Report: NSA 'collected 200m texts per day'
The US National Security Agency (NSA) has collected and stored almost 200 million text messages a day from around the world, UK media report.
The NSA extracts and stores data from the SMS messages, and UK spies have had access to some of the information, the Guardian and Channel 4 News say.
The reporting is based on leaks by ex-NSA contractor Edward Snowden and comes ahead of a key US policy announcement.
The NSA told the BBC the programme stored "lawfully collected SMS data".
"The implication that NSA's collection is arbitrary and unconstrained is false," the NSA said.
President Barack Obama is set on Friday to announce changes to the US electronic surveillance programmes, based in part on a review of NSA activities undertaken this autumn by a White House panel.
On Thursday, the White House said Mr Obama had briefed UK Prime Minister David Cameron on the review.
The public disquiet and the shock of allies means [Obama] has to act. As so often, his liberal instincts may be at war with his perceived duty as commander in chief - and he may be doomed to disappoint many on both sides of the debate. ”
The documents also reveal the NSA's UK counterpart GCHQ had searched the NSA's database for information regarding people in the UK, the Guardian reports.
In a statement to the BBC, GCHQ said all of its work was "carried out in accordance with the strict legal and policy framework".'Privacy protections'
The programme, Dishfire, analyses SMS messages to extract information including contacts from missed call alerts, location from roaming and travel alerts, financial information from bank alerts and payments and names from electronic business cards, according to the report.
Through the vast database, which was in use at least as late as 2012, the NSA gained information on those who were not specifically targeted or under suspicion, the report says.
The NSA told the BBC its activities were "focused and specifically deployed against - and only against - valid foreign intelligence targets in response to intelligence requirements".
While acknowledging the SMS data of US residents may be "incidentally collected", the NSA added "privacy protections for US persons exist across the entire process".
"In addition, NSA actively works to remove extraneous data, to include that of innocent foreign citizens, as early as possible in the process."
The Guardian and Channel 4 also reported on a GCHQ document on the Dishfire programme that states it "collects pretty much everything it can" and outlines how the GCHQ analysts are able to search the database, with certain restrictions.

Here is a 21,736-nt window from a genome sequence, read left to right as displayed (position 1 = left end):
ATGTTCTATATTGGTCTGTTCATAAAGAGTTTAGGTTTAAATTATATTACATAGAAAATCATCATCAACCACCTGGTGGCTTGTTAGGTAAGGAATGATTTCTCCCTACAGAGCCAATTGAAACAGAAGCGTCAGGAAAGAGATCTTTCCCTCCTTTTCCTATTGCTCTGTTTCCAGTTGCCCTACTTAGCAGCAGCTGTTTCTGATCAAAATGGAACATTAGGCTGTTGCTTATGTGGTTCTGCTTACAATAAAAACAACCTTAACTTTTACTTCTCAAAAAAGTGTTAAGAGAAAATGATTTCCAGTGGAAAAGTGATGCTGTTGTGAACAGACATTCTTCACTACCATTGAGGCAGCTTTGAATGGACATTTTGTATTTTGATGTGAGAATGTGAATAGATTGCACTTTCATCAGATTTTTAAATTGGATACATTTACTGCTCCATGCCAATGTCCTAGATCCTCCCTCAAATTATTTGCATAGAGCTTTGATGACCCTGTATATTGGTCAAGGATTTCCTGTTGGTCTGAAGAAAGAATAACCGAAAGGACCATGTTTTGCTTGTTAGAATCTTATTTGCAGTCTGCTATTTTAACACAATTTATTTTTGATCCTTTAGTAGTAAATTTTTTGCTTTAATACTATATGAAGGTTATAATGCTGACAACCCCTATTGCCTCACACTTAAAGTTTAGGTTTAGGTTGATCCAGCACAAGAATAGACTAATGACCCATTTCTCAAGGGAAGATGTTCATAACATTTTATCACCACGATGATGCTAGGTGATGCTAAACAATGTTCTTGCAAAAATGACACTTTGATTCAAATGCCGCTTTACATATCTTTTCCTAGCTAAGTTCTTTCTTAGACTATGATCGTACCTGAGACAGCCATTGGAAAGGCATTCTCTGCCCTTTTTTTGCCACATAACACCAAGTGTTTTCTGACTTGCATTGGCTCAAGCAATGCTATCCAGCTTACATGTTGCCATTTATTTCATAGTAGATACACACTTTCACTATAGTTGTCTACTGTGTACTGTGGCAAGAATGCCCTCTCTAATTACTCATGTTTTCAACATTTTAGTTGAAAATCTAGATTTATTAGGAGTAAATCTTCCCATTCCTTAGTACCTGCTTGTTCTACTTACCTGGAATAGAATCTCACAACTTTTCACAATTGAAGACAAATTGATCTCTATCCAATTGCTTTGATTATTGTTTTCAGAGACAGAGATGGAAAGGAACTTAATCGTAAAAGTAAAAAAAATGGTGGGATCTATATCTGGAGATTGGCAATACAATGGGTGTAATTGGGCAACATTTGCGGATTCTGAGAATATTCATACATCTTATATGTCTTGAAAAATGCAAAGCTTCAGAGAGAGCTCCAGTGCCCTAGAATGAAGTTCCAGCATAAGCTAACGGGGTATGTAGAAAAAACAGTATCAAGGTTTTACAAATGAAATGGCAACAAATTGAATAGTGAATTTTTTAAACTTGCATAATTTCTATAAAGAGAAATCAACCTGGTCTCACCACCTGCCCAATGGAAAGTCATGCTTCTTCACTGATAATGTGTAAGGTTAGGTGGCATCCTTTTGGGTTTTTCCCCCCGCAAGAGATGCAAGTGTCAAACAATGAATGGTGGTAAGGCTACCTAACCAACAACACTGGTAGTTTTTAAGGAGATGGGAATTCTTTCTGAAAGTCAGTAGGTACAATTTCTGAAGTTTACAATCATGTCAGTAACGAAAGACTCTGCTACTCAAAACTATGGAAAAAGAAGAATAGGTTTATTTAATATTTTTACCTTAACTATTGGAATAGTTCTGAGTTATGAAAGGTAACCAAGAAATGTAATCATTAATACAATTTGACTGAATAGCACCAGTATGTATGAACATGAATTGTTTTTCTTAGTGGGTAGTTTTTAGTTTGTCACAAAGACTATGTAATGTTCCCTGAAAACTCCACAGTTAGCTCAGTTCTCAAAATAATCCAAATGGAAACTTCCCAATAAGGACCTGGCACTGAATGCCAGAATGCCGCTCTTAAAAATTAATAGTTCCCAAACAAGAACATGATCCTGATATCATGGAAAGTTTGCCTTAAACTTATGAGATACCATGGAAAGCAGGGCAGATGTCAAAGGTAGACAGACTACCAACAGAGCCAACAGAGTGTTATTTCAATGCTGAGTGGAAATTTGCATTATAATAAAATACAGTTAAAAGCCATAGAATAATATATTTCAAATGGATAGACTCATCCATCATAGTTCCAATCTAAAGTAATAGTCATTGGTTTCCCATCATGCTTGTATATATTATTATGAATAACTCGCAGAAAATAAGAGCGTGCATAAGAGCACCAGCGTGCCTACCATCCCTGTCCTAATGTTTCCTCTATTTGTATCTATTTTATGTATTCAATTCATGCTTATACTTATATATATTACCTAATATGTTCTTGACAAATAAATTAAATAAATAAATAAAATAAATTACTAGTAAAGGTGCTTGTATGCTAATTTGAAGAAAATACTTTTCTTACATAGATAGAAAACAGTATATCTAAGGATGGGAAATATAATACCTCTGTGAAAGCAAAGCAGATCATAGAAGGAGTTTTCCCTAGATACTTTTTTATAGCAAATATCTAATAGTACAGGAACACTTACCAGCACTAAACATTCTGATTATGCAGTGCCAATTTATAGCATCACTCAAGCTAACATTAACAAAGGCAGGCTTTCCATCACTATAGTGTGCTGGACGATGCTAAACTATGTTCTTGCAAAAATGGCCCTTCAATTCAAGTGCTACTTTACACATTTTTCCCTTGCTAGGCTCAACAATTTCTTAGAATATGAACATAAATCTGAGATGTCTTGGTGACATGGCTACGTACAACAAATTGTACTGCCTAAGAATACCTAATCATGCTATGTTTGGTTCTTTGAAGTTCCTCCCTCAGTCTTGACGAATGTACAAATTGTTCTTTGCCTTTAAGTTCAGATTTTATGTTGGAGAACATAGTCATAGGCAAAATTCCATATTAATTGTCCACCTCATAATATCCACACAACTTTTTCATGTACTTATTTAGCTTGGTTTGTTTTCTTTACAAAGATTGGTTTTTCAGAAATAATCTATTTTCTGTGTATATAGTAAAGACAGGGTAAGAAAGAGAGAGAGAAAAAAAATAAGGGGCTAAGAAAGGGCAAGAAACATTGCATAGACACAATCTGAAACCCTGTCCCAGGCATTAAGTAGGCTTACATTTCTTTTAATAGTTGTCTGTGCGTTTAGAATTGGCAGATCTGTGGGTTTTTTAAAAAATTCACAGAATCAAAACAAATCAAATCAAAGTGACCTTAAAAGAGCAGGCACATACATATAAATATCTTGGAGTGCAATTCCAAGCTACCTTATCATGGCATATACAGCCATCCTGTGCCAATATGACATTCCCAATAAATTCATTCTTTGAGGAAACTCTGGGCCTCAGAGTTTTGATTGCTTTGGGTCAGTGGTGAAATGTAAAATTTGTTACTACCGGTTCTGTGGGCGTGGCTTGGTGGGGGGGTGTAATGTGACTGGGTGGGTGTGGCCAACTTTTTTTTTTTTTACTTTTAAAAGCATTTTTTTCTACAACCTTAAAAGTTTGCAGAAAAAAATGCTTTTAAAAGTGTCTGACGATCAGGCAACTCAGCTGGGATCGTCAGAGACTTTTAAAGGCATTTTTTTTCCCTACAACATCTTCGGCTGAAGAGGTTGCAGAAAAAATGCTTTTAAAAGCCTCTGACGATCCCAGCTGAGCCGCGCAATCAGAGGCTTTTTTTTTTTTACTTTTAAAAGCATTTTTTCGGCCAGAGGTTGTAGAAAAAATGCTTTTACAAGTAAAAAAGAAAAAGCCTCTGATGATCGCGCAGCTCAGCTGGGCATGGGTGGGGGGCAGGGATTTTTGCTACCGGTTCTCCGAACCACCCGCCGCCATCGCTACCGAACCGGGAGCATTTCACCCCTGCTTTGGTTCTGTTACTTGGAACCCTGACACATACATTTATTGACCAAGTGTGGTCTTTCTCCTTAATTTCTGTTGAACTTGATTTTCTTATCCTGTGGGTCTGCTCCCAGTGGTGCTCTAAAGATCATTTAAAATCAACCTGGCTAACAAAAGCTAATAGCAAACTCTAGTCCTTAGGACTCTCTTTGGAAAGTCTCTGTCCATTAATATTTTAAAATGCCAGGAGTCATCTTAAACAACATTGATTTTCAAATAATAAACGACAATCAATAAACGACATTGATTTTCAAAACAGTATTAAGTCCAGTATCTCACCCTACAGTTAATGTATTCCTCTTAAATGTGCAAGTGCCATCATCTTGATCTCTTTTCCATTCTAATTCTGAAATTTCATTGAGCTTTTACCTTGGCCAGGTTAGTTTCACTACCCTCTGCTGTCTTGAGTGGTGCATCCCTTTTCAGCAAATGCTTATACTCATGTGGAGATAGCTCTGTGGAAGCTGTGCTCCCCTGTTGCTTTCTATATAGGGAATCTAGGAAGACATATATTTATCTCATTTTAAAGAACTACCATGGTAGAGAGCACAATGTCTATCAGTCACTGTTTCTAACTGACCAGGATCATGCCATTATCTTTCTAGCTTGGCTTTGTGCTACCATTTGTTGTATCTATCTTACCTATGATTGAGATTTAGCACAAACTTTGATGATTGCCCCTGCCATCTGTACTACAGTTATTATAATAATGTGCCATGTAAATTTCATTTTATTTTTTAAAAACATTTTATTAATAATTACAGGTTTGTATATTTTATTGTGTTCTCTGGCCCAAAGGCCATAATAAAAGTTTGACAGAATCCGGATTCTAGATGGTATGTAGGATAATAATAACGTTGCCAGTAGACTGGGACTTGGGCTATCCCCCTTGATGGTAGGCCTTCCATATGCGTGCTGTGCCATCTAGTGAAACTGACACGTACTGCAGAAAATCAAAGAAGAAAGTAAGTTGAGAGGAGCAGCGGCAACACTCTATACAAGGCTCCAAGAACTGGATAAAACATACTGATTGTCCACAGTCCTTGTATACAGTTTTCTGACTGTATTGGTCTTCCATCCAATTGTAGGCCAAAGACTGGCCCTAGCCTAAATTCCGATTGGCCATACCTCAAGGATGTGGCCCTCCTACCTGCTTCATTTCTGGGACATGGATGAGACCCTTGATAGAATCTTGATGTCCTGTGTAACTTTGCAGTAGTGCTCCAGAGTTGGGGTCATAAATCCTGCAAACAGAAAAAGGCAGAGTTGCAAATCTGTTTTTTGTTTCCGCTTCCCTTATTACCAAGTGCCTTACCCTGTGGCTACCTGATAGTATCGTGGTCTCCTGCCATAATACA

The GCHQ statement said: "All of GCHQ's work is carried out in accordance with the strict legal and policy framework which ensures that our activities are authorised, necessary and proportionate and that there is rigorous oversight."'Cosmetic'
Mr Snowden, a former contractor with the NSA, has been charged in the US with espionage and is currently a fugitive in Russia.
Last month, a US panel gave President Barack Obama dozens of recommendations for ways to change US electronic surveillance programmes.
On Friday, Mr Obama is expected to outline his response to those suggestions as well as his own conversations with a variety of US groups concerned with spying, in a speech at the justice department.
He is expected to support the creation of a public advocate to argue in front of the Foreign Intelligence Surveillance Court, a secretive bench that approves the bulk records collections, according to details leaked to US media by the White House.
Mr Obama is also expected to extend some privacy protections to foreigners, including more oversight on how the US monitors foreign leaders, and limit how long phone information is kept.
But he is not expected to take the bulk phone collection out of the hands of the NSA, as the panel recommended, instead leaving that question to Congress.
Civil rights and privacy groups were wary ahead of the speech.
"While we welcome the president's acknowledgement that reforms must be made, we warn the president not to expect thunderous applause for cosmetic reforms,'' David Segal of Demand Progress told the Associated Press news agency.